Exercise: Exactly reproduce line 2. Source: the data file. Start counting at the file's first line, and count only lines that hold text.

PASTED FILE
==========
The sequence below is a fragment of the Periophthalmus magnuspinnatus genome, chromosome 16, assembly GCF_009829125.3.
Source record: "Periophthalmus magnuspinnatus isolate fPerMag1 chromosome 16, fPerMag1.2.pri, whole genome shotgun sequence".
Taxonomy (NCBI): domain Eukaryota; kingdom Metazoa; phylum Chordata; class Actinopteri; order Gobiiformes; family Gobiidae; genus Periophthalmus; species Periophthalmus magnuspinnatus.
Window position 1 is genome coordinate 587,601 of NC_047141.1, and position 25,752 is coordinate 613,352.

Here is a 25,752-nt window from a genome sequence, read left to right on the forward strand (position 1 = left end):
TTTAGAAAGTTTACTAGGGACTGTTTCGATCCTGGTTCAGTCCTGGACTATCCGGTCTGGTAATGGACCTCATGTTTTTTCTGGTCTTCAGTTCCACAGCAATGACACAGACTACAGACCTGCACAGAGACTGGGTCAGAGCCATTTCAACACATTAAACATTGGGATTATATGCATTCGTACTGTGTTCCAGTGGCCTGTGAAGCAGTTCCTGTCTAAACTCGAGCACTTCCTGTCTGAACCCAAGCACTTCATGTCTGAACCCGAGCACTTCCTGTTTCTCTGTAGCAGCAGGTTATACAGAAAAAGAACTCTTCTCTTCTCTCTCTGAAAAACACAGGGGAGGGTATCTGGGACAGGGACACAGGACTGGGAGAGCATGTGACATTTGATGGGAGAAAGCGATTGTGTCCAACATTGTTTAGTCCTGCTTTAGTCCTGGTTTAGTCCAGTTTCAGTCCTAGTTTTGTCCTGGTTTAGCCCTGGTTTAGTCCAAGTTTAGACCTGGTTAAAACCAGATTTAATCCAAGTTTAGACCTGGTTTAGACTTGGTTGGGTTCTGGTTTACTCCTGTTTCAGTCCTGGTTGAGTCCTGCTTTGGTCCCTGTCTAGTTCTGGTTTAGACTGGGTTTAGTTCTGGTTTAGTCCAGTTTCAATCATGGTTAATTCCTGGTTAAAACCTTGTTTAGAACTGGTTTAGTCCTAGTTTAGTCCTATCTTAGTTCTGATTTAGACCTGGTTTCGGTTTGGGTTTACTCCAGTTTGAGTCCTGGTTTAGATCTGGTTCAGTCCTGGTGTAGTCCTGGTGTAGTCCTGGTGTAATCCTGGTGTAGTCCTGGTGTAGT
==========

Source record: "Periophthalmus magnuspinnatus isolate fPerMag1 chromosome 16, fPerMag1.2.pri, whole genome shotgun sequence".